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Warning: This article contains content that some readers may find upsetting and/or triggering.
An incredibly brave mum has donated litres of her breast milk to help premature babies, after her newborn daughter sadly passed away at two months old.
Arabella Grady, 29, and husband Michael, 32, from Los Angeles, were devastated when Eloise died of Sudden Infant Death Syndrome (SIDS).
Hairdresser Arabella said: "Life is extremely different now we have lost Eloise. We are trying to find purpose.
"When she died my freezer was absolutely full of milk for her, it was heartbreaking to see it go to waste.
Eloise was born weighing just 3lb 14oz, at Ronald Reagan UCLA Westwood in Los Angeles, on 12th April.
She was born at 34 weeks and so remained in hospital for five weeks before Arabella and Michael were able to take her home.
But tragically, Eloise passed away in Michael's arms at two months old.
Arabella said: "I could see tears rolling down under the masked nurses and doctors standing around her. I kept thinking 'I must be sleeping, this must be a nightmare'.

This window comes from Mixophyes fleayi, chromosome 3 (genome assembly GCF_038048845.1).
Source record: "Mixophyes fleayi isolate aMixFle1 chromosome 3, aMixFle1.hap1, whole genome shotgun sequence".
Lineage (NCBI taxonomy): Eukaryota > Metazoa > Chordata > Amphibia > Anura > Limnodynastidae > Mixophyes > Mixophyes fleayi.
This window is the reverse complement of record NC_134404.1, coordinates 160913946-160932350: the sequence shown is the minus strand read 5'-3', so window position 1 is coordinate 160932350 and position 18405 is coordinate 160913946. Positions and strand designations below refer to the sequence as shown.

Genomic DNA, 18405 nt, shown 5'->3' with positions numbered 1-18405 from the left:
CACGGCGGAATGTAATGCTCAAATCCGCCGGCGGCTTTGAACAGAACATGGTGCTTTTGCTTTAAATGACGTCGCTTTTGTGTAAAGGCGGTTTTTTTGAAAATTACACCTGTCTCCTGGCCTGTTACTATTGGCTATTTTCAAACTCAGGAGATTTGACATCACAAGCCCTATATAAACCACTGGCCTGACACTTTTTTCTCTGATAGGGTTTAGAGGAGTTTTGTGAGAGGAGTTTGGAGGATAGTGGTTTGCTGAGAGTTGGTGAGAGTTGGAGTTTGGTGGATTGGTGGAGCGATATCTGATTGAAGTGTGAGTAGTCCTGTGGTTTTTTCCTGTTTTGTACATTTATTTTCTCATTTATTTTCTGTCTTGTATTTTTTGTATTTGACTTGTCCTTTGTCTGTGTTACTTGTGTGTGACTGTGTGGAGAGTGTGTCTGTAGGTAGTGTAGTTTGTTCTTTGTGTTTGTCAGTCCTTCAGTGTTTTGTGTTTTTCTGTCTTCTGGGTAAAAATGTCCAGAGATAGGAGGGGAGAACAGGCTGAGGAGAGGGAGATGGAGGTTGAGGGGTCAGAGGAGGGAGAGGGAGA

"I had so many plans for Eloise. I will never be the same without her. I feel like I died when she did.
"I spent most of the time Eloise was alive setting up pumps every three hours in order to pump milk. When she passed I couldn’t believe I had spent that much time pumping and not spending time with her instead.
"I didn’t want to feel sad when opening the deep freezer to see all that time and sleepless nights I put into pumping."
Arabella says she remembered hearing about 'donor milk' from one of the nurses while in NICU.
A few days after Eloise's death, Arabella donated 21 litres (710 fluid ounces) of Eloise's milk to charity Mothers Milk Bank.
She said: "Sometimes mothers aren’t fortunate enough to have milk come in and if they do it’s just not enough.
"I was fortunate enough to always produce more than Eloise needed. It only takes a quarter of an ounce of donated breast milk to help a premature baby thrive.
"Many NICU babies really need this milk, there just isn’t enough of it. Most NICU parents will claim this breast milk is the only reason their baby is alive today.
"Donating has definitely helped us as we feel so powerless and hopeless without our daughter. We will continue to try to help in whatever way we can."
Arabella and Michael have also consented for the Robert's Program at Boston Children's Hospital to study Eloise's case to learn more about SIDS.
Police officer Michael has since had Eloise's handprints tattooed on his chest, exactly where they were when she passed away.
Our thoughts are with Arabella and Michael.
If you have been affected by any of the issues raised in this article and need support, please contact Sands here.
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